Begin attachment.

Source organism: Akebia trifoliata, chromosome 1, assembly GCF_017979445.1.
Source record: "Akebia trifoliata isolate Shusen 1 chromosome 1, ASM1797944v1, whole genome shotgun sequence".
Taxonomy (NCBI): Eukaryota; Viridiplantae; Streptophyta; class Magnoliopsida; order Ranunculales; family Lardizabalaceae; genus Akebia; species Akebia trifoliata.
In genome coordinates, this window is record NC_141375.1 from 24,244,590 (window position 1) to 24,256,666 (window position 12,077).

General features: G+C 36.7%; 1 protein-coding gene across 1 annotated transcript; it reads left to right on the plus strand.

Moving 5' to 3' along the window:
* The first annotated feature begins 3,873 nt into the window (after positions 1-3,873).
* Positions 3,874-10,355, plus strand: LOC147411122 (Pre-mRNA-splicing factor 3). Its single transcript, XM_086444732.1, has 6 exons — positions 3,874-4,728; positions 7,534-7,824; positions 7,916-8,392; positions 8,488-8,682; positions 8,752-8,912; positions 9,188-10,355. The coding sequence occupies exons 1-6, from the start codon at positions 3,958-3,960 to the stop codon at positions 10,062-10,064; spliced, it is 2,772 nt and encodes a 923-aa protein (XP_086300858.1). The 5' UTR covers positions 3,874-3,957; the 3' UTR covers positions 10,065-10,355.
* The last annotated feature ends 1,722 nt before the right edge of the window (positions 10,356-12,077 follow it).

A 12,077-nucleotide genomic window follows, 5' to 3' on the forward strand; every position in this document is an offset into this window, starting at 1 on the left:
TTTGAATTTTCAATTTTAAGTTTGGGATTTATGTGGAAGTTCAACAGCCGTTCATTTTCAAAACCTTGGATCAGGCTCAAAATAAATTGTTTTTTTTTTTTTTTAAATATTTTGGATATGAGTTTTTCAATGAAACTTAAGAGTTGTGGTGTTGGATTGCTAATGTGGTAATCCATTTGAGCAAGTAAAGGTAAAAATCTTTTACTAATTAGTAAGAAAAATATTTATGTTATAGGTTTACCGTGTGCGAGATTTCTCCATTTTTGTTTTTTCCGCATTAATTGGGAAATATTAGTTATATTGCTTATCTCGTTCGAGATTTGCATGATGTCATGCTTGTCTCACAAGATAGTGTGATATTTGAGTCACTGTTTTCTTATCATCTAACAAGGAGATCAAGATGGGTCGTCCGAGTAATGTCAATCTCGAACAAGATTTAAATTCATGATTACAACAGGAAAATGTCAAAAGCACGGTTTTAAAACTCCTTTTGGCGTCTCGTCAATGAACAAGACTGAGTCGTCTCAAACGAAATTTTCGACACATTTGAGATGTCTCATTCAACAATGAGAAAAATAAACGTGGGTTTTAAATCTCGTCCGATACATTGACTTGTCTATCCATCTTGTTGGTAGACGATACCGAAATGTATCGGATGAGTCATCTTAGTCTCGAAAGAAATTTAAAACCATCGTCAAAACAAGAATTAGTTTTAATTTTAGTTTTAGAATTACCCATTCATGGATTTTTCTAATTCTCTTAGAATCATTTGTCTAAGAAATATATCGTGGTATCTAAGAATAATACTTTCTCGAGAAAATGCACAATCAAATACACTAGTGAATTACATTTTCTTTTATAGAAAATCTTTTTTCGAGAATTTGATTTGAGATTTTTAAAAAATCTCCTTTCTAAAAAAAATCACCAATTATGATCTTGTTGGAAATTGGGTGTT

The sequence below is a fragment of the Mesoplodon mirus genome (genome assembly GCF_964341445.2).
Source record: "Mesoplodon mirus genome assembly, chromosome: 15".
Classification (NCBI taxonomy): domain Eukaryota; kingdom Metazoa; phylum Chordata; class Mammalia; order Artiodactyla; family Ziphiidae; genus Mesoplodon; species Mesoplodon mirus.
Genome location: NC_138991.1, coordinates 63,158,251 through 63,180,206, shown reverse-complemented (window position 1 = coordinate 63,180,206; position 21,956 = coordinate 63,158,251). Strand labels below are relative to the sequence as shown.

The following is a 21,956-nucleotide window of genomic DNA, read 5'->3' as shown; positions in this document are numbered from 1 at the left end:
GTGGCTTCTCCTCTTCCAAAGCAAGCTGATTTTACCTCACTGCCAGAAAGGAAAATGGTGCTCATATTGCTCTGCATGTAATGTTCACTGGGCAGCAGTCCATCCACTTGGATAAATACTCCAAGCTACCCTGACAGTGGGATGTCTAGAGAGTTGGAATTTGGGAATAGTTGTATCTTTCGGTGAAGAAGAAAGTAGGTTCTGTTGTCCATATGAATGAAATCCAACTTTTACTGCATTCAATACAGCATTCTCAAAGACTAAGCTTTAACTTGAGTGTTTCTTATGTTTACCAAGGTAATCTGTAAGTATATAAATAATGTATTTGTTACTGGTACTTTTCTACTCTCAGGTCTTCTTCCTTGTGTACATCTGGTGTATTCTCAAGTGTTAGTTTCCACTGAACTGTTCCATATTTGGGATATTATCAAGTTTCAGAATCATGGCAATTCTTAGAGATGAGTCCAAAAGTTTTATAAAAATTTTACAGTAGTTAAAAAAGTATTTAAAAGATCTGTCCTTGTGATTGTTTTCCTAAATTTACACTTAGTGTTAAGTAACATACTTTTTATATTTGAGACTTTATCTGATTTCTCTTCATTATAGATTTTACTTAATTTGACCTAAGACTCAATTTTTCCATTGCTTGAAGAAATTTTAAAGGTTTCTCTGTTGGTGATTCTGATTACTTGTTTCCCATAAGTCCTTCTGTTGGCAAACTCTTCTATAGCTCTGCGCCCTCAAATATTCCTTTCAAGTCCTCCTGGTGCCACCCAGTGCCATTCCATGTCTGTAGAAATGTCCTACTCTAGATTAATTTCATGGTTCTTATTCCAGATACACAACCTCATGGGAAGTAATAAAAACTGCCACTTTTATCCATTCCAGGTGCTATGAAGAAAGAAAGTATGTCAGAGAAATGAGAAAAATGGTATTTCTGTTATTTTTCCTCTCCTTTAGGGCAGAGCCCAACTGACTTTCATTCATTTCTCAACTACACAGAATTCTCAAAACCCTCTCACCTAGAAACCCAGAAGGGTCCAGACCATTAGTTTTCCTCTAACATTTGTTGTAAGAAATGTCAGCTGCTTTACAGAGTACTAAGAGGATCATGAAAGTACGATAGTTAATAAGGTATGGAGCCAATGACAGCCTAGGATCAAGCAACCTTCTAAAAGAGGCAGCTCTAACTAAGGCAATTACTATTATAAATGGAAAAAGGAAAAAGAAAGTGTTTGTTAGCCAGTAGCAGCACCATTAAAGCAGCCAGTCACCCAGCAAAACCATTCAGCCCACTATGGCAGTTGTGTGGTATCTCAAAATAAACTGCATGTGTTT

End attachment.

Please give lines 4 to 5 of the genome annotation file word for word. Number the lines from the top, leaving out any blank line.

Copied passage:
In genome coordinates, this window is record NC_141375.1 from 24,244,590 (window position 1) to 24,256,666 (window position 12,077).

General features: G+C 36.7%; 1 protein-coding gene across 1 annotated transcript; it reads left to right on the plus strand.